Diverse local agriculture can advance Michigan Good Food Charter’s goal

Small-scale, pasture-based livestock systems are gaining in popularity with farmers and chefs.

The Michigan Good Food Charter has set several ambitious goals. One such goal is: “By 2020, Michigan farmers will profitably supply 20 percent of all Michigan institutional, retailer and consumer food purchases and be able to pay fair wages to their workers.” While the west Michigan fruit belt is blessed with an abundance of fruit, one person can only eat so many honeycrisp apples. Believe me, I’ve tried. In order to make progress toward and move beyond the 20 percent goal, Michigan agriculture will have to expand the production and consumption of other agricultural products as well.

One sector of the agri-food system that is gaining popularity and may help Michigan achieve its 20 percent goal is locally raised pasture-based livestock systems or “animal proteins.” The Northwest Michigan Food and Farming Network, a working group of the Grand Vision, set a goal of sourcing 20 percent of the food for the region from farms within 100 miles of Traverse City by the year 2020. The goal states that the meat portion of the plan should be pasture-based if possible.

In setting this goal, the Northwest Michigan Food and Farming Network recognized several benefits to investing in local pasture-based systems. Pasture-based livestock systems can provide the consumer with an up-close and personal connection with the farmer. With what seems like food-borne illnesses occurring every week at the national scale, many local farmers encourage customers to visit their farms, see their operations first-hand, and even take place in the harvesting process. Cities such as Traverse City and Grand Rapids are increasingly being recognized for their local food scene, award-winning restaurants and demand for locally grown proteins.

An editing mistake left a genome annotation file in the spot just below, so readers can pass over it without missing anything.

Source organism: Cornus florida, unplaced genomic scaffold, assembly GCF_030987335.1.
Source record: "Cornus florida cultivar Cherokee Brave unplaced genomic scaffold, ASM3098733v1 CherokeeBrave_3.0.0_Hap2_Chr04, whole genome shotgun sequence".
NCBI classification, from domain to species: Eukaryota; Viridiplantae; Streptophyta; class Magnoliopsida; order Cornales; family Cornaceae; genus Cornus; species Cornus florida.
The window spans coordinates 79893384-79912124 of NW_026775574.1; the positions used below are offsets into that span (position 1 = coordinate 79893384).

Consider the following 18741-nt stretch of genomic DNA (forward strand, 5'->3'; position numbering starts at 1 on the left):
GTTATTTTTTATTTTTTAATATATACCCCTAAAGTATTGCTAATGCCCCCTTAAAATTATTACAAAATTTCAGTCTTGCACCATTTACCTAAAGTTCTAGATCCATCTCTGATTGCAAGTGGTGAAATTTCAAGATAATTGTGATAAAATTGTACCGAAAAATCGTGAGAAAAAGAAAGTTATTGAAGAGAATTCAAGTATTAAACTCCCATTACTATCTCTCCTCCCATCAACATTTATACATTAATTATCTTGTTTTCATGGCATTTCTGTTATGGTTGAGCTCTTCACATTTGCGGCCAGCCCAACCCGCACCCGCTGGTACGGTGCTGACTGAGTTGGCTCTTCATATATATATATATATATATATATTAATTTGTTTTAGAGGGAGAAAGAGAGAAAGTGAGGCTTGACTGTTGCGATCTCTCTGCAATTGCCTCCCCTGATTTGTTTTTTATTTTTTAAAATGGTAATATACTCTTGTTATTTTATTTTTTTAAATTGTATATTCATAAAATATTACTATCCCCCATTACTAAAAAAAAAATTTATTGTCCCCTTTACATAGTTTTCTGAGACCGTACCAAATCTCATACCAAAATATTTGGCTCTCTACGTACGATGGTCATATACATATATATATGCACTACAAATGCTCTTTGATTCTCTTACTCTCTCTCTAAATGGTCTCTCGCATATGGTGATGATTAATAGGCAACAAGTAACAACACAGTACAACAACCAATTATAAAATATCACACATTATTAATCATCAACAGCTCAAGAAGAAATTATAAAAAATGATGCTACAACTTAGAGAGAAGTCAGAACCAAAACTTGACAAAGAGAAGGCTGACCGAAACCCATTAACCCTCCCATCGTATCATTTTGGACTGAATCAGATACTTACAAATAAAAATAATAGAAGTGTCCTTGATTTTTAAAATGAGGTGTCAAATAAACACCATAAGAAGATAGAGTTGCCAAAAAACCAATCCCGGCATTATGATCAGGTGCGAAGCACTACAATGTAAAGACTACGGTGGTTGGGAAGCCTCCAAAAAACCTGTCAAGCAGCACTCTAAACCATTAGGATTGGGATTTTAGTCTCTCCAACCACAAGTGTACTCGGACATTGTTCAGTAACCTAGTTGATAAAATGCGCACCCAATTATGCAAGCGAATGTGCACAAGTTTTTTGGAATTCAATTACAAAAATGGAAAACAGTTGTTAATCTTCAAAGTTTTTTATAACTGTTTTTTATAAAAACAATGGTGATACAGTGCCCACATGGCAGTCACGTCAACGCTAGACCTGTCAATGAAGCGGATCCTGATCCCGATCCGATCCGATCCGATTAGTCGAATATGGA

Finally, purchasing from a local farmer helps keep dollars circulating throughout the regional economy, increasing the economic resilience of our region. For example, based on 2012 U.S. per capita meat consumption and the 2012 U.S. Bureau of Labor Statistics prices for proteins, annual retail sales for proteins are roughly $57 million for Grand Traverse, Leelanau, Benzie and Kalkaska Counties combined. Increasing current local production and consumption by 20 percent would inject at least $11 million to the regional economy.

For those with an interest, several educational opportunities are underway to help develop this growing sector. Michigan State University Assistant Professor, Dr. Jason Rowntree, who works at the Michigan State University Lake City Ag BioReasearch Center, is leading a team that recently received a USDA SARE grant to develop low-cost, pasture-based beef production systems in northwest Michigan. The grant seeks to improve the economics of small and medium size beef producers and works with chefs to increase carcass utilization.

Rowntree and his team aren’t alone in this endeavor. Recently, Cherry Capital Foods, a Michigan-based regional foods distributor, hosted its annual PigstockTC 3-day course in Traverse City, where attendees learned about the Mangalitsa pig, from raising to processing, cooking and curing from Chef Brian Polcyn (charcuterie expert) and Christoph Wiesner, president of Austria’s Mangalitsa Pig Breeder’s Union.

With innovative farmers and pioneering chefs, consumers increasingly interested in purchasing food raised locally, more frequent educational opportunities, and the research-based information and programming offered by Michigan State University Extension, Michigan is well on our way to achieving and moving beyond our 20 percent by 2020 goal.

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